The SSAA has long been aware of the changing ideologies of the once-respected RSPCA, having seen it shift over time from being a much-loved animal welfare group to an extreme animal liberationist organisation. We even wrote a letter to the Queen expressing our concern regarding this shift in ideology after the organisation’s attempt to ban gamebird hunting in 2009. As reported in the Daily Mail’s article ‘Hunt victory over ‘malicious’ RSPCA as trial collapses: Charity accused of ‘harassment’ and having mystery financial backer’ on March 22, 2015, this radical change is also being seen in the United Kingdom, with the high-profile RSPCA prosecution of the renowned Cattistock Hunt in Dorset spectacularly collapsing amid claims that the hunt was the victim of a politically inspired campaign, funded by a mystery backer – the RSPCA.
A high-profile RSPCA prosecution of the renowned Cattistock Hunt in Dorset has spectacularly collapsed amid claims that the hunt was the victim of a politically inspired campaign, funded by a mystery backer.
The Cattistock’s joint master Will Bryer has accused the Royal Society for the Prevention of Cruelty to Animals – which brought the prosecution – of co-ordinating a campaign of harassment and surveillance over more than three years, in a failed attempt to prove the hunt had broken the law.
He also claimed a wealthy anti-hunting businessman intent on landing a “prize scalp” had bankrolled surveillance of him, his employees and hunt followers, saying: “We believe the campaign is funded by a Dorset-based company.”
“Hunt saboteurs at our meets this year were all wearing T-shirts advertising the firm. We don’t believe that to be a coincidence but a statement.”
The animal rights organisation, which has been criticised for spending £22.5 million pursuing animal welfare prosecutions last year, formally withdrew its case on Friday – after admitting it had no realistic chance of a conviction.
Mr Bryer, whose joint master of the Cattistock is one of the richest women in Britain, the Honourable Mrs Charlotte Townshend, claimed the campaign had been “focused and sophisticated”.
He went on to say: “Despite the endless footage taken of us by so-called covert investigators, this is the only time anyone associated with the Cattistock has ever faced a charge and now it has been dropped.
“I’m afraid the time has long passed when we thought these people were seriously interested in the law. As far as we are concerned, this is just another way of attacking people who participate in hunting.”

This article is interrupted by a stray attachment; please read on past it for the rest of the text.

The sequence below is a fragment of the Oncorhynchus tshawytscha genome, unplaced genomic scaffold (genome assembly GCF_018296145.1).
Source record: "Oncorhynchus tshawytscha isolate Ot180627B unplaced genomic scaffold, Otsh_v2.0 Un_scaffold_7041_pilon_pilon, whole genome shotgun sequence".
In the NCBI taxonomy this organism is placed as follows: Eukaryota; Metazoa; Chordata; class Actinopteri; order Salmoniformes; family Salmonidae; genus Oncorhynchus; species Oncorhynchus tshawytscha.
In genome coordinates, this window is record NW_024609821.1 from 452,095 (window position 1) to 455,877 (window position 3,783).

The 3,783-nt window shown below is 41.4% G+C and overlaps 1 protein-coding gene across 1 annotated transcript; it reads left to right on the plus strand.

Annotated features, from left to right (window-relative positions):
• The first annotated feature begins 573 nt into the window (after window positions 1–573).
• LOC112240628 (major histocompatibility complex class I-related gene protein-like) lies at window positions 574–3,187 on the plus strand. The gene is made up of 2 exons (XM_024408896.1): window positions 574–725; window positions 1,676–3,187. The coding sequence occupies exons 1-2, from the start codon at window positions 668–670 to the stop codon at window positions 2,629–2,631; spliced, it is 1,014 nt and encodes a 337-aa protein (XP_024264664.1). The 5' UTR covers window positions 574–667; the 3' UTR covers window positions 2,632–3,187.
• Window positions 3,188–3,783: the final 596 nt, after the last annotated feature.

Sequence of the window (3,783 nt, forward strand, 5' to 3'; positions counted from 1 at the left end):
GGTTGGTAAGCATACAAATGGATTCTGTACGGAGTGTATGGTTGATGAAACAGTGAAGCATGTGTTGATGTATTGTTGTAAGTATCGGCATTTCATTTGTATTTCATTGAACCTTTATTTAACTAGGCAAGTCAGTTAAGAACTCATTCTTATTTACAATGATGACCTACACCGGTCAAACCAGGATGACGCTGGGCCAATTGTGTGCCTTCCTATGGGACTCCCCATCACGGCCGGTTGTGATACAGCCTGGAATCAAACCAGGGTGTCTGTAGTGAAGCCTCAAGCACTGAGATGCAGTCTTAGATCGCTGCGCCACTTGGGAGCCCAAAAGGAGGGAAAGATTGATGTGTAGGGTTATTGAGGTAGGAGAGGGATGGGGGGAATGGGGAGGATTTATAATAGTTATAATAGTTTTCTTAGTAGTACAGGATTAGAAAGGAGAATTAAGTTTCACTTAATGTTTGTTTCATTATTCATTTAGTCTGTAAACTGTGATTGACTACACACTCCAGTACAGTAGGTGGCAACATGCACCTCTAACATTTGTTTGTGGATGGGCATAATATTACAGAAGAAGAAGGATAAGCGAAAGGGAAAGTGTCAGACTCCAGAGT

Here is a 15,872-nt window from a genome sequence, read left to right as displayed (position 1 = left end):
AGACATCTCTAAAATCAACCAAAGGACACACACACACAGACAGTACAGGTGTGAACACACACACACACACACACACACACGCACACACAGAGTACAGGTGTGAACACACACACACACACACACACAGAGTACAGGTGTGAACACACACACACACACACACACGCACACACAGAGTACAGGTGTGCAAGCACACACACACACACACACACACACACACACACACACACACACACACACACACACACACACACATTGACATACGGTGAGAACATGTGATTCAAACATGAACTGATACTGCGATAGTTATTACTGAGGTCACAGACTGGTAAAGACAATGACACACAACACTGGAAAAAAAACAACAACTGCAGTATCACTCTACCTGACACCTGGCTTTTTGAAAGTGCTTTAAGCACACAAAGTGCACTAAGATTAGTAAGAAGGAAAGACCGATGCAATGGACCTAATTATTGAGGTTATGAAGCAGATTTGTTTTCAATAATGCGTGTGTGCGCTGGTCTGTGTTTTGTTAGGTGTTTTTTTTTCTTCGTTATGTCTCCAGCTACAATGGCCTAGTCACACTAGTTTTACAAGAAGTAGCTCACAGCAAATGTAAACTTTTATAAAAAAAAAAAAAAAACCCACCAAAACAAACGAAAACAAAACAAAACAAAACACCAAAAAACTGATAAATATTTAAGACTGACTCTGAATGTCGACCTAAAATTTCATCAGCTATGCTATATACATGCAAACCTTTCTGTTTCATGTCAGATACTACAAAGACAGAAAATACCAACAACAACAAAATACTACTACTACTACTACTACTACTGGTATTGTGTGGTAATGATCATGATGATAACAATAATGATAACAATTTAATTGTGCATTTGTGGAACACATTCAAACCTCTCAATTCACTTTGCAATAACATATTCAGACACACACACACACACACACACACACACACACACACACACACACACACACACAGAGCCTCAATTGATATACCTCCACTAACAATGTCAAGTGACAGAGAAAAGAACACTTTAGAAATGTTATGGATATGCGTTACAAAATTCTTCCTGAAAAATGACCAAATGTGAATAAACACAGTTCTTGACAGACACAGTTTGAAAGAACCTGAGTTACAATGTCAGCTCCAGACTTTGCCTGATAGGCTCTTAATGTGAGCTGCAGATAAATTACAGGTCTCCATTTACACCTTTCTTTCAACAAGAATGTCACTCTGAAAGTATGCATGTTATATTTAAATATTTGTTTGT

Yesterday, the pro-hunting Countryside Alliance said the RSPCA was at a crossroads, and would have to decide whether to continue to bring what it described as “malicious” cases or “embrace sanity and change tactics”.
Mr Bryer’s solicitor, Jamie Foster, claimed that the case had been flawed from the start. He explained: “There is video footage of my client laying legal trails before and after the alleged breach of the hunting ban which was not disclosed to us by the RSPCA.”
He said the laying of a trail, or a scent which the hounds can track rather than chasing a live animal, showed that the Cattistock had behaved responsibly, not recklessly as the prosecution claimed.
Cattistock chairman Robert Atkinson said: “We are very pleased that common sense has prevailed and the case has been dropped. The hunt and all its staff, in particular Will as master, make every effort to hunt within the law and be seen to do so. We are glad that our stance has been so demonstrably and categorically vindicated by the court.”
The RSPCA has the power to bring its own prosecutions rather than rely on the police or the Crown Prosecution Service. However last October, a report commissioned by the charity recommended abandoning the policy and leaving the job to the CPS, which has more expertise.
Last year, The Mail on Sunday reported that the RSPCA had spent £22.5 million on prosecutions in two years, and had been obliged to take out an overdraft facility with its bank, Coutts, for the first time in its 190-year history.
Discussing the dropped prosecution yesterday, an RSPCA spokesman said: “We have not at any stage been made aware of a trail being laid or of any alleged footage of such a trail being laid. But having considered all the evidence now available, we concluded there no longer remains a realistic prospect of securing a conviction.”
Addressing the Cattistock’s claim that the RSPCA had mounted a campaign of surveillance, he said: “This is an outrageous slur and completely untrue. We did not monitor this hunt. The RSPCA does not monitor any hunts.”
He went on to reject the claim that the prosecution had been effectively paid for by a wealthy backer, insisting: “This prosecution was funded by the RSPCA.”
Philip Mansbridge, the UK director of the International Fund for Animal Welfare – which shot the disputed footage and provided it to the RSPCA – said: “We are very disappointed that the case has been dropped. We do understand the reasons and the difficulties in getting these cases through the courts. But we stand by our evidence completely; this case was dropped, not lost.”
He went on to say: “We have now reached the reluctant conclusion that having tried everything under the current judicial system, we now need to make changes to strengthen the Hunting Act. Time and time again, hunts flout the law and escape prosecution by using the false alibi that they were trail hunting. The pro-hunt lobby continually drag out cases and waste public and charity funds.”